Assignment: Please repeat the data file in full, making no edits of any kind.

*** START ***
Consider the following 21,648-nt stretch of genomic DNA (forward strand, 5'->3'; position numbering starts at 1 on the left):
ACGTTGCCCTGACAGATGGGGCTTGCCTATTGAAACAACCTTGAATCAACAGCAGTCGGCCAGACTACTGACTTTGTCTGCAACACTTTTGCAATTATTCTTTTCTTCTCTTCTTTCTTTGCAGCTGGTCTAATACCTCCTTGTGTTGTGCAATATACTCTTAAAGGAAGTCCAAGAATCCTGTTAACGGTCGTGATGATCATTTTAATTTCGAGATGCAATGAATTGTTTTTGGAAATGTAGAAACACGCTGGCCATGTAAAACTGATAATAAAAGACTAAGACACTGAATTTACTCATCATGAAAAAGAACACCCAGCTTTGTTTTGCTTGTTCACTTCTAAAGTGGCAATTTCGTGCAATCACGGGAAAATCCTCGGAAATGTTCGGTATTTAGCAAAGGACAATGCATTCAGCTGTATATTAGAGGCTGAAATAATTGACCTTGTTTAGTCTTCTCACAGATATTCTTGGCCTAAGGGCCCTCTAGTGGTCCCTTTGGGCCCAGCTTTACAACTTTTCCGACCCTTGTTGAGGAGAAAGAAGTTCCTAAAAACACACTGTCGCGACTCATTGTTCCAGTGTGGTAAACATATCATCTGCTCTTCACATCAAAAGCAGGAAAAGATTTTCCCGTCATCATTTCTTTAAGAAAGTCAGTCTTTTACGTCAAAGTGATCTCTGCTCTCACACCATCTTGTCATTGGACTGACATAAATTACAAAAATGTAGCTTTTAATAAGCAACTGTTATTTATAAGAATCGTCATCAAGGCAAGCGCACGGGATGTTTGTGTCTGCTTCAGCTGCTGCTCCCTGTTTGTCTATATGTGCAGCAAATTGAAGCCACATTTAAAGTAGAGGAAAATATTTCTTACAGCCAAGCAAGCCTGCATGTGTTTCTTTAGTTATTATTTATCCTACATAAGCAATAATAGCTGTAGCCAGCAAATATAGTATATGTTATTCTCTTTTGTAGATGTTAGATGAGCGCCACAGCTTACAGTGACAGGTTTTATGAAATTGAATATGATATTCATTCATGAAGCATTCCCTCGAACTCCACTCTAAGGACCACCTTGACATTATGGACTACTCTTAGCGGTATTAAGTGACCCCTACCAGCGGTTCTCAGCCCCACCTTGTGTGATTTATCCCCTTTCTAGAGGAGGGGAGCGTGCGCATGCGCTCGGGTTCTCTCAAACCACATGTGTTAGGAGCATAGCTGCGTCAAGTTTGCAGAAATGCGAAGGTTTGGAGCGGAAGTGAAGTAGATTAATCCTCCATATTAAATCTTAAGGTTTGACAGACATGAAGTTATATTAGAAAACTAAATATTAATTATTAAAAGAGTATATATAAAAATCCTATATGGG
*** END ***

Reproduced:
Consider the following 21,648-nt stretch of genomic DNA (forward strand, 5'->3'; position numbering starts at 1 on the left):
ACGTTGCCCTGACAGATGGGGCTTGCCTATTGAAACAACCTTGAATCAACAGCAGTCGGCCAGACTACTGACTTTGTCTGCAACACTTTTGCAATTATTCTTTTCTTCTCTTCTTTCTTTGCAGCTGGTCTAATACCTCCTTGTGTTGTGCAATATACTCTTAAAGGAAGTCCAAGAATCCTGTTAACGGTCGTGATGATCATTTTAATTTCGAGATGCAATGAATTGTTTTTGGAAATGTAGAAACACGCTGGCCATGTAAAACTGATAATAAAAGACTAAGACACTGAATTTACTCATCATGAAAAAGAACACCCAGCTTTGTTTTGCTTGTTCACTTCTAAAGTGGCAATTTCGTGCAATCACGGGAAAATCCTCGGAAATGTTCGGTATTTAGCAAAGGACAATGCATTCAGCTGTATATTAGAGGCTGAAATAATTGACCTTGTTTAGTCTTCTCACAGATATTCTTGGCCTAAGGGCCCTCTAGTGGTCCCTTTGGGCCCAGCTTTACAACTTTTCCGACCCTTGTTGAGGAGAAAGAAGTTCCTAAAAACACACTGTCGCGACTCATTGTTCCAGTGTGGTAAACATATCATCTGCTCTTCACATCAAAAGCAGGAAAAGATTTTCCCGTCATCATTTCTTTAAGAAAGTCAGTCTTTTACGTCAAAGTGATCTCTGCTCTCACACCATCTTGTCATTGGACTGACATAAATTACAAAAATGTAGCTTTTAATAAGCAACTGTTATTTATAAGAATCGTCATCAAGGCAAGCGCACGGGATGTTTGTGTCTGCTTCAGCTGCTGCTCCCTGTTTGTCTATATGTGCAGCAAATTGAAGCCACATTTAAAGTAGAGGAAAATATTTCTTACAGCCAAGCAAGCCTGCATGTGTTTCTTTAGTTATTATTTATCCTACATAAGCAATAATAGCTGTAGCCAGCAAATATAGTATATGTTATTCTCTTTTGTAGATGTTAGATGAGCGCCACAGCTTACAGTGACAGGTTTTATGAAATTGAATATGATATTCATTCATGAAGCATTCCCTCGAACTCCACTCTAAGGACCACCTTGACATTATGGACTACTCTTAGCGGTATTAAGTGACCCCTACCAGCGGTTCTCAGCCCCACCTTGTGTGATTTATCCCCTTTCTAGAGGAGGGGAGCGTGCGCATGCGCTCGGGTTCTCTCAAACCACATGTGTTAGGAGCATAGCTGCGTCAAGTTTGCAGAAATGCGAAGGTTTGGAGCGGAAGTGAAGTAGATTAATCCTCCATATTAAATCTTAAGGTTTGACAGACATGAAGTTATATTAGAAAACTAAATATTAATTATTAAAAGAGTATATATAAAAATCCTATATGGG